Bro. Linn spoke in our early morning meeting and done the well. At 10 o’clock conference met; Bro. Keeler was appointed President of the conference and Bro. Napela, clerk. The Pres. of this island, Bro. Karren, the Presidency of this mission, and Bro. Brigham Young, as Prophet, Seer, and Revelator, and Pres. of the church, with Bros. Heber C. Kimball and Willard Richards, as his counsellors, and the Quorum of the Twelve with their Pres., Orson Hyde and all the authorities, were sustained in their offices. I was called on to explain the nature of these offices, which I did, telling them that they must continually support the authorities by their prayers &c. Our reasons for having votes taken on the authorities were, that they might have an opportunity of getting an idea of the nature of the offices in the church, the way of doing business, and what was expected of them, viz.: the support of their faith and prayers, as at our general conference, where such votes should be taken, they could not take part, as it was in English. The representation of the branches was then made: 4 Seventies, 13 Elders, 18 Priests, 36 Teachers, 31 Deacons, and 645 members; an increase of 541 since last conference. Present at conference: 6 Seventies, 11 elders, 16 priests, 11 teachers, 10 deacons. Meeting adjourned for a short time and again met; Bro. Keeler spoke on the object of ordaining officers &c. Several were chosen to the different offices. I spoke on these things and the great things the Lord required at our hands, that He had bestowed the gospel in its purity to us, his organized church, the gifts of the Holy Ghost and of the Holy Priesthood and we ought to prove ourselves worthy of these great privileges and blessings. We blessed the elders who accompanied us from Maui that came here to labor, and also ordained those chosen by conference, to their different offices. In evening, had an officer meeting by candle light, the majority of the saints, male and female, were present, Bros. Allred, Keeler, Napela, Kalihune and I spoke, and much excellent instruction was given pertaining to things both temporal and spiritual which if attended to will exalt them in the kingdom of God. This meeting was quite lengthy.6

6 June 1854 • Tuesday

Attended meeting early this morning, Bros. Peleleu spoke and I followed and was followed by Bro. Napela. We concluded to leave here to-day and go to Kapaliiuka, Bros. Keeler, Allred, Napela and a few other native brethren, with myself, went. The saints manifested much love for me in parting, and I had great difficulty to g control my feelings, tears are sympathetic and I felt downcast at parting. I felt to exhort them to stand fast that we might be again re-united, if not in the flesh, in the spirit. This has been the feeling that has been manifested by the saints wherever I have been, and I feel to thank the Lord for having blessed me with influence to the extent he has among this people.7 We slept at Halawa at the house of the Kealiiokeolanui, about 5 or 6 miles. We held meeting in the afternoon and Bro. Geo. Cannon preached followed by Bro. Napela. They cooked a splendid hog for supper.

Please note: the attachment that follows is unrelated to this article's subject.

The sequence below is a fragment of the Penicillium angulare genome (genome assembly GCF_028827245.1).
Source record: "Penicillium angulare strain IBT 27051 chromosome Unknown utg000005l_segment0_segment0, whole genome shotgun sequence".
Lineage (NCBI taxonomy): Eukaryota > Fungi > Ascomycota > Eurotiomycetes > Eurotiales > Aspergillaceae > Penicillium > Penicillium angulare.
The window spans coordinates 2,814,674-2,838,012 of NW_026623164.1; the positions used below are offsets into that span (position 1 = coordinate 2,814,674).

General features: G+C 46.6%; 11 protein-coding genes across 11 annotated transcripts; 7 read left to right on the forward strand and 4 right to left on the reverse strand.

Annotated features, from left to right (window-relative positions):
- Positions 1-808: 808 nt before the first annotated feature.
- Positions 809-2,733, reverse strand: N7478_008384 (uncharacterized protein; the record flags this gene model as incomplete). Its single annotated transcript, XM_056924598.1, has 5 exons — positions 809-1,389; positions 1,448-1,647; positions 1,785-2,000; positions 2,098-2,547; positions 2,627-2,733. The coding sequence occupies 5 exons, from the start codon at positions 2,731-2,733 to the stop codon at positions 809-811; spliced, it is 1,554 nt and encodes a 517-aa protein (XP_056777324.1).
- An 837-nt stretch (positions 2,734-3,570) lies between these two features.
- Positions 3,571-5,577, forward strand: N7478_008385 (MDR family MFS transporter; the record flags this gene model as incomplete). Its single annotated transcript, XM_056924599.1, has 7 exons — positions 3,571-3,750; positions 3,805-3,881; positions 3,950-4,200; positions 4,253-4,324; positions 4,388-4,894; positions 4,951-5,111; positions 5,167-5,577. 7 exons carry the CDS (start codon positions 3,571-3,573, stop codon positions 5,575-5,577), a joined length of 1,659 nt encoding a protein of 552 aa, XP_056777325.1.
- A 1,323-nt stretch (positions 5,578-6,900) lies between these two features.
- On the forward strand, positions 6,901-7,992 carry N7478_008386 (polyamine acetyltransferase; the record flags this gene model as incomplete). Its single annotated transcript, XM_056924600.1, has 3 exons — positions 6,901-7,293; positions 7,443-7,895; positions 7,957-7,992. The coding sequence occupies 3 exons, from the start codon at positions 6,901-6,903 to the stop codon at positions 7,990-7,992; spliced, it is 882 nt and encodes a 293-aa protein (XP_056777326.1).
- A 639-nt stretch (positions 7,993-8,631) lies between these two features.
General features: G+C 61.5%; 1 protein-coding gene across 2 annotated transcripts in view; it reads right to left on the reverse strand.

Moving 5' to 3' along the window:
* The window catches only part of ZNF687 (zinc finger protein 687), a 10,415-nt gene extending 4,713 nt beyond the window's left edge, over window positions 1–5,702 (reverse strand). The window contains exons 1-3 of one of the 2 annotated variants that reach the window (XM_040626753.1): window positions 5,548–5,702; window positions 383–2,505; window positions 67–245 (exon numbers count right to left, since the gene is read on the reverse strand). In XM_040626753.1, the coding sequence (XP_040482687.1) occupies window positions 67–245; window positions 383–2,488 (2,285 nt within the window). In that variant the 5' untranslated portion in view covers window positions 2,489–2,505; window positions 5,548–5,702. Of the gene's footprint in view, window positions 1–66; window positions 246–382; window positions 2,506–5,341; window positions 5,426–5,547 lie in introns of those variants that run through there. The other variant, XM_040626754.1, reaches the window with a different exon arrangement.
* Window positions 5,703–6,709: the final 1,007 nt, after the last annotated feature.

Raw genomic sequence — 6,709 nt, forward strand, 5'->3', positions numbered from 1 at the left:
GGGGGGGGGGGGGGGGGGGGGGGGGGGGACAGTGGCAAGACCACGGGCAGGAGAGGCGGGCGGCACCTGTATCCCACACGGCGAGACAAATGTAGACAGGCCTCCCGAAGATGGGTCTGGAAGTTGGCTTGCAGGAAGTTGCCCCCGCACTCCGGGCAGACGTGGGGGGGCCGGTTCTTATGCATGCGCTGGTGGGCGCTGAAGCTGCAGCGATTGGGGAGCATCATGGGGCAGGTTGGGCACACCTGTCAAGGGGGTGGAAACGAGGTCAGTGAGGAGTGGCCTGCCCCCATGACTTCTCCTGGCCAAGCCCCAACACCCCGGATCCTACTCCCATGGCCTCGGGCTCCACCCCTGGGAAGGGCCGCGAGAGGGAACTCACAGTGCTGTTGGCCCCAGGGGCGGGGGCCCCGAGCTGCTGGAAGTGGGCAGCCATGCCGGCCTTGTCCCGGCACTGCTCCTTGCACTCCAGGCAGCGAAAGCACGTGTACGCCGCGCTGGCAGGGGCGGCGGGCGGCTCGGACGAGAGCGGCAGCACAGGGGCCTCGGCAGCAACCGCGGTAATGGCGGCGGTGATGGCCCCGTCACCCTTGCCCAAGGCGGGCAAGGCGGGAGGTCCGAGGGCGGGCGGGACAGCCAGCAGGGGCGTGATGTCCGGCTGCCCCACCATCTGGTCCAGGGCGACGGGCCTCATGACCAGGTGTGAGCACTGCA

7 June 1854 • Wednesday

Held meeting Bro. Nahakuelua spoke and was followed by George C. [Cannon] and by Bro. Napela. After breakfast a woman was baptized by Bro. Keeler; the wife of a white man. We reached Kapaliiuka, the place where our meeting house was torn down by a mob incited by a Catholic Priest, about noon. Held meeting in afternoon, and I preached on the object of my visit to this island, and on the Book of Mormon, &c.; was followed by Bros. Allred and Napela. This country resembles Kula, on Maui, the most of any place I have seen. There is a scarcity of food here at present.

8 June 1854 • Thursday

Held meeting this morning, Bro. Allred spoke followed by <Bros.> Geo. Cannon and Napela. After meeting, we f valued the meeting house, in order to have it tried before another court, at $120. We started after breakfast for Upolu, and reached there a little after noon, about ten miles, making about 262 miles travel from the time we left here until we returned here again. Bros. Karren, Lawson, Snider and Linn arrived directly after us. They <(the saints)> have built a nice little house for the elders here.8

9 June 1854 • Friday